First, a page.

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How To Create A Good Banned Books Display: Book Censorship News, September 2, 2022

Kelly Jensen


Kelly is a former librarian and a long-time blogger at STACKED. She's the editor/author of (DON'T) CALL ME CRAZY: 33 VOICES START THE CONVERSATION ABOUT MENTAL HEALTH and the editor/author of HERE WE ARE: FEMINISM FOR THE REAL WORLD. Her next book, BODY TALK, will publish in Fall 2020. Follow her on Instagram @heykellyjensen.

Banned Books Week is coming, which means that waves of displays in libraries, classrooms, and bookstores are also incoming. We’re already seeing many, and while they are useful for highlighting the reality of censorship across America to those who are not as tapped into the news about it, too many banned books week displays are outdated and do not accurately reflect the reality of censorship right now. Banned Books Week displays continue to rely on older classics that have been historically challenged or removed. But to make a true impact — and to be accurate and effective in messaging — it’s time to rethink the Banned Books Week displays and make them more up-to-date and include a call to action.

What Makes a Good Banned Books Week Display?

The five ideas below are easy to implement no matter what kind of space you’re working with in your organization. These would work on a traditional display, on an end cap, or even on a wall or the side of a book stack.

1. Have accurate and current banned books on display

This means your selection of books will mirror the books you have up in February for Black History Month and the books displayed in June for Pride month. The current wave of book bans is targeting books by and about LGBTQ+ and BIPOC individuals. Include as many banned and challenged comics as possible, too. While it’s true Charlotte’s Web has been banned before, it is not being banned now. Choose instead to put Flamer or Gender Queer or This Book is Anti-Racist on display instead.

2. Get creative in highlighting popular books

One of the challenges right now in libraries especially is that it can be hard to put challenged and banned books on display because they’re circulating. That is a great problem to have and one that isn’t hard to solve. Make copies of book covers or print them out, put them in an acrylic frame, then include a QR code and/or instructions for how people can put a holds request in for the book. The display itself can be just this and include information about why the books are not currently on shelves and note that, despite the bump in popularity many receive in the midst of censorship waves, these books do not suddenly become best sellers or remain as in-demand when bans cool down.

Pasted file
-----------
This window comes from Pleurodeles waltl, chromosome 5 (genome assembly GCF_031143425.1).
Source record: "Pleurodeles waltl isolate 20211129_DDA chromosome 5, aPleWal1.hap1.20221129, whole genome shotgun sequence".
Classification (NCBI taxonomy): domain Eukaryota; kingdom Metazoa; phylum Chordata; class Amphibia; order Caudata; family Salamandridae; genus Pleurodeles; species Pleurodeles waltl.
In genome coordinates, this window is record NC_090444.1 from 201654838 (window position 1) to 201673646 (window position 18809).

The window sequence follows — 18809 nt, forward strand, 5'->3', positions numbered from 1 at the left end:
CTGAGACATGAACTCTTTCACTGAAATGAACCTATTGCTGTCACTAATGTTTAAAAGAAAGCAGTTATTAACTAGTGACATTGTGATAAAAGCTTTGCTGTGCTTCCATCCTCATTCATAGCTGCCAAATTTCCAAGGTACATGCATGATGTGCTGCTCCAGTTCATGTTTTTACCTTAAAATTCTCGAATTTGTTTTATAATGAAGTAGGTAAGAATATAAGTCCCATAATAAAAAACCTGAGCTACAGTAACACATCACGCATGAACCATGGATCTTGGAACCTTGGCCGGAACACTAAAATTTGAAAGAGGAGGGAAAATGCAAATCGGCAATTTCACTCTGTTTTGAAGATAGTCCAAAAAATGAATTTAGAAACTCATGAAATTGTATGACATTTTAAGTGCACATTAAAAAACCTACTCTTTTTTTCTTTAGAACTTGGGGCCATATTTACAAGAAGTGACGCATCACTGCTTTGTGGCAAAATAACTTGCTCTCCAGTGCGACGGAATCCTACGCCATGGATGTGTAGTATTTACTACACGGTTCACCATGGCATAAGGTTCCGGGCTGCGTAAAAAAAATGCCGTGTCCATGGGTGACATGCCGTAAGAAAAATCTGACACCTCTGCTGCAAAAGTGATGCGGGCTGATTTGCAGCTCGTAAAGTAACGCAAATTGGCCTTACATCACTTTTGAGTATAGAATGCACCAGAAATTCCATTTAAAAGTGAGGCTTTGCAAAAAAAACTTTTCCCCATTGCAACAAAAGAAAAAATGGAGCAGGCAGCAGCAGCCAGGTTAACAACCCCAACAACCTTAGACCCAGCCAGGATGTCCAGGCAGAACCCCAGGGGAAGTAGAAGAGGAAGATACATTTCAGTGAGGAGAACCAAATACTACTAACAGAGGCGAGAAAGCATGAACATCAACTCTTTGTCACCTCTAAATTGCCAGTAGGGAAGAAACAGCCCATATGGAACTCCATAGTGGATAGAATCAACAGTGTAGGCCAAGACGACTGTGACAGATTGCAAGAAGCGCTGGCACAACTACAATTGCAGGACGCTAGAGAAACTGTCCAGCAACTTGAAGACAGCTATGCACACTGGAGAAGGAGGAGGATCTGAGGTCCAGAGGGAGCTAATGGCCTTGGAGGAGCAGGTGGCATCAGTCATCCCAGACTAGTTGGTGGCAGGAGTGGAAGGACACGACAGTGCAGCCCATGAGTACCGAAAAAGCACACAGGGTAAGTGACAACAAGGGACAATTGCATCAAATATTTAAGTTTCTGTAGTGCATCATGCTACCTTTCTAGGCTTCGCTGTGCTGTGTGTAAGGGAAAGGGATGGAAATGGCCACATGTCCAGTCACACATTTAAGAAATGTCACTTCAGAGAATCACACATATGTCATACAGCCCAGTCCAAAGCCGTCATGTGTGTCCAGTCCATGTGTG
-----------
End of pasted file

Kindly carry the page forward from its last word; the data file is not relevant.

Another option, and one that would make a huge impact, is to have a display that is empty. Put out the book holders and purposefully leave them empty on your Banned Books display. Maybe you have fliers or handouts on it, or maybe you leave it without anything, sending the message that that is what the reality is when books are removed. It’d certainly be accurate and catch people’s attention.

If you’re in a state with new book ban laws that limit what you can do or so, the empty display idea could be especially powerful.

3. Include action and advocacy materials

Let patrons and visitors know there are incredible resources out there talking about First Amendment rights and intellectual freedom. Include a handout and/or link on your website/social media to sources such as: Get Ready Stay Ready, PEN America’s report on the state of book bans in America (and additional resources on free expression), EveryLibrary, to Penguin Random House’s Book Ban Resource Hub, and to our own Literary Activism newsletter.

If you have a local group doing anti-censorship work, highlight them. If you don’t, share resources on how to begin an anti-censorship group.

Include information about local elections and why they matter (and if you’re in a school or library, you can tie that neatly into how your institution is taxpayer funded and taxpayers have the right to elect individuals who work on behalf of a whole community, not just those with close ties to them). You can also include information about local school boards and why they’re vital, as well as information about how people can get involved in their library board.

4. Focus on celebrating intellectual freedom and the First Amendment, not banned books

It may seem like a nit picky thing, but no one is celebrating banned books except those banning books. Instead, make sure the language around your banned books display and information is celebrating the right to read or intellectual freedom. Celebrate First Amendment rights, not banned books.

Highlight and note that the books are banned or being banned. But celebrate the right to read. The language and angle we use matters.

5. Create a call to action